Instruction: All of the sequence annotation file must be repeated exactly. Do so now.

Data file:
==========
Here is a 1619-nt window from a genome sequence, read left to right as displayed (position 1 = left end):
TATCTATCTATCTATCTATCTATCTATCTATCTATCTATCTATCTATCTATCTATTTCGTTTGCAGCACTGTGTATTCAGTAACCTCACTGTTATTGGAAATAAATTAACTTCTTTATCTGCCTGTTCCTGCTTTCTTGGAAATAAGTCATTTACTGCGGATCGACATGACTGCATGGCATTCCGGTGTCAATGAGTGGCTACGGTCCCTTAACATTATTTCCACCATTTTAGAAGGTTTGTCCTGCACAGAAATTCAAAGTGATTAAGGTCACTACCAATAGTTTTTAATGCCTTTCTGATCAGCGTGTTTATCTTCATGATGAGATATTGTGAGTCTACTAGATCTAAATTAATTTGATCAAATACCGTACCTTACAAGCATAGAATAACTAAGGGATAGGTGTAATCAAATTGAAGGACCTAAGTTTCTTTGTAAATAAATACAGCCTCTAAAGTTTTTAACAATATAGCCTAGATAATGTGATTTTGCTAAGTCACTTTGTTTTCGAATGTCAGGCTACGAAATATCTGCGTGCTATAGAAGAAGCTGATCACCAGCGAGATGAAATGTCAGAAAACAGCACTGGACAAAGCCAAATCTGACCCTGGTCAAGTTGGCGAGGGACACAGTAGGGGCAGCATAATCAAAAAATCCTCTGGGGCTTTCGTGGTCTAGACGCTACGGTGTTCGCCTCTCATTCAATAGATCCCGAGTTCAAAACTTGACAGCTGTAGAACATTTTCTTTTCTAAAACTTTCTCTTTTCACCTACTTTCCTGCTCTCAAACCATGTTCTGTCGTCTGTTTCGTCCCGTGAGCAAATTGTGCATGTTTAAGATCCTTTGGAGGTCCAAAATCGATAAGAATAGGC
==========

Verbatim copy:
Here is a 1619-nt window from a genome sequence, read left to right as displayed (position 1 = left end):
TATCTATCTATCTATCTATCTATCTATCTATCTATCTATCTATCTATCTATCTATTTCGTTTGCAGCACTGTGTATTCAGTAACCTCACTGTTATTGGAAATAAATTAACTTCTTTATCTGCCTGTTCCTGCTTTCTTGGAAATAAGTCATTTACTGCGGATCGACATGACTGCATGGCATTCCGGTGTCAATGAGTGGCTACGGTCCCTTAACATTATTTCCACCATTTTAGAAGGTTTGTCCTGCACAGAAATTCAAAGTGATTAAGGTCACTACCAATAGTTTTTAATGCCTTTCTGATCAGCGTGTTTATCTTCATGATGAGATATTGTGAGTCTACTAGATCTAAATTAATTTGATCAAATACCGTACCTTACAAGCATAGAATAACTAAGGGATAGGTGTAATCAAATTGAAGGACCTAAGTTTCTTTGTAAATAAATACAGCCTCTAAAGTTTTTAACAATATAGCCTAGATAATGTGATTTTGCTAAGTCACTTTGTTTTCGAATGTCAGGCTACGAAATATCTGCGTGCTATAGAAGAAGCTGATCACCAGCGAGATGAAATGTCAGAAAACAGCACTGGACAAAGCCAAATCTGACCCTGGTCAAGTTGGCGAGGGACACAGTAGGGGCAGCATAATCAAAAAATCCTCTGGGGCTTTCGTGGTCTAGACGCTACGGTGTTCGCCTCTCATTCAATAGATCCCGAGTTCAAAACTTGACAGCTGTAGAACATTTTCTTTTCTAAAACTTTCTCTTTTCACCTACTTTCCTGCTCTCAAACCATGTTCTGTCGTCTGTTTCGTCCCGTGAGCAAATTGTGCATGTTTAAGATCCTTTGGAGGTCCAAAATCGATAAGAATAGGC